US President Donald Trump has marked the “sad milestone” of 100,000 coronavirus deaths in the United States, after his earlier silence prompted criticism that he was failing in his duty to console victims and their loved ones.
“We have just reached a very sad milestone with the coronavirus pandemic deaths reaching 100,000,” Trump posted on Twitter, about 16 hours after the death toll passed the threshold according to a Johns Hopkins University tracker.
“To all of the families & friends of those who have passed, I want to extend my heartfelt sympathy & love for everything that these great people stood for & represent. God be with you!”
The US death toll, from 1.7 million confirmed infections, is by far the highest of any nation, and critics have accused the president of an inadequate early response to the pandemic.
Mr Trump has repeatedly said any death from COVID-19 is tragic. But he has been chided for appearing to concern himself more with the country digging out from economic devastation than consoling tens of thousands of American families shattered by the loss of loved ones.
He has also been criticised for repeatedly offering unduly optimistic predictions about the final death count, only to be quickly contradicted each time by the relentlessly rising toll.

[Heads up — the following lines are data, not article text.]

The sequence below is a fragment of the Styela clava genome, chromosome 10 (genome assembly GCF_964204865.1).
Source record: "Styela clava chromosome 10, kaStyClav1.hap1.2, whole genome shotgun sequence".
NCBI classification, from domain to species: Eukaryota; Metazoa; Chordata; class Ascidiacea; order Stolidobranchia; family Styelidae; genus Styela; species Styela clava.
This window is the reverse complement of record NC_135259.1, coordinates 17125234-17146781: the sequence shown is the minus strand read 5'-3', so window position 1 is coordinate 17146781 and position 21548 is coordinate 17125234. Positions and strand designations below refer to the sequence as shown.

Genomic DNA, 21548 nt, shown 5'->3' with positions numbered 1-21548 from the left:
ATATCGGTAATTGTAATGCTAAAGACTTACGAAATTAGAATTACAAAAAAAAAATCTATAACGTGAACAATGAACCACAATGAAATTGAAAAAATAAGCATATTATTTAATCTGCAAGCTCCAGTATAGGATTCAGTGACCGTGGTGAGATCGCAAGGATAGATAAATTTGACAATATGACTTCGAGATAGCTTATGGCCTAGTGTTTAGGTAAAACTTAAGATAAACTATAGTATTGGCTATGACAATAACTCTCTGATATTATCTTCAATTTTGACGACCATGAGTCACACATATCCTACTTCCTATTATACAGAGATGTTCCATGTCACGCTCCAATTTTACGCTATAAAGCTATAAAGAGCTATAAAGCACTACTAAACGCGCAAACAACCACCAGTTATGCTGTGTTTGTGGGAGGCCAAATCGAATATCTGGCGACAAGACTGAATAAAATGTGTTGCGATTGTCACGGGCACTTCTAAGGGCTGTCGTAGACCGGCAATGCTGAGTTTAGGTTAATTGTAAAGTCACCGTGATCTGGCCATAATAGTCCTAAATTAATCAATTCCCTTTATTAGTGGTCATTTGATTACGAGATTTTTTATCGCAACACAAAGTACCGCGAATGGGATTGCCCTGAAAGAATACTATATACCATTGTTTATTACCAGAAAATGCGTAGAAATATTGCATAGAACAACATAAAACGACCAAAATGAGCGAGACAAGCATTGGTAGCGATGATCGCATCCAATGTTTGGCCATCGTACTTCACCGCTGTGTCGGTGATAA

On Wednesday, as many American politicians including the Democratic Party’s presumptive presidential nominee Joe Biden were sharing their condolences and grief over the grim milestone, Mr Trump was tweeting repeatedly about other issues.
He posted more than 40 times on social media – on a variety of subjects but not about COVID-19 victims – between Wednesday evening and his Thursday morning tweet that acknowledged the 100,000 dead.
Mr Biden, who will challenge Mr Trump for the White House in November, swiftly addressed the milestone by releasing a video message to survivors.
“There are moments in our history so grim, so heart-rending, that they’re forever fixed in each of our hearts as shared grief. Today is one of those moments,” he said.
“Take some solace from the fact that we all grieve with you.”
2.1 MILLION WORKERS APPLY FOR BENEFITS
Mr Trump’s tweet came as the government revealed an estimated 2.1 million Americans applied for unemployment benefits last week despite the gradual reopening of businesses around the country.
It brings the running total since the coronavirus shutdowns took hold in mid-March to about 41 million.
In a glimmer of hope, the number of those now collecting benefits in the US fell for the first time since the crisis began, from 25 million to 21 million, suggesting some companies are starting to rehire.
Still, the Labor Department report underscored the continuing economic damage from the viral outbreak that has killed more Americans than in the Vietnam and Korean wars combined.
The US unemployment rate was 14.7 per cent in April, a level not seen since the Depression, and many economists expect it will be near 20 per cent in May.
Economists say many of the jobs lost are never coming back, and double-digit unemployment could persist through 2021.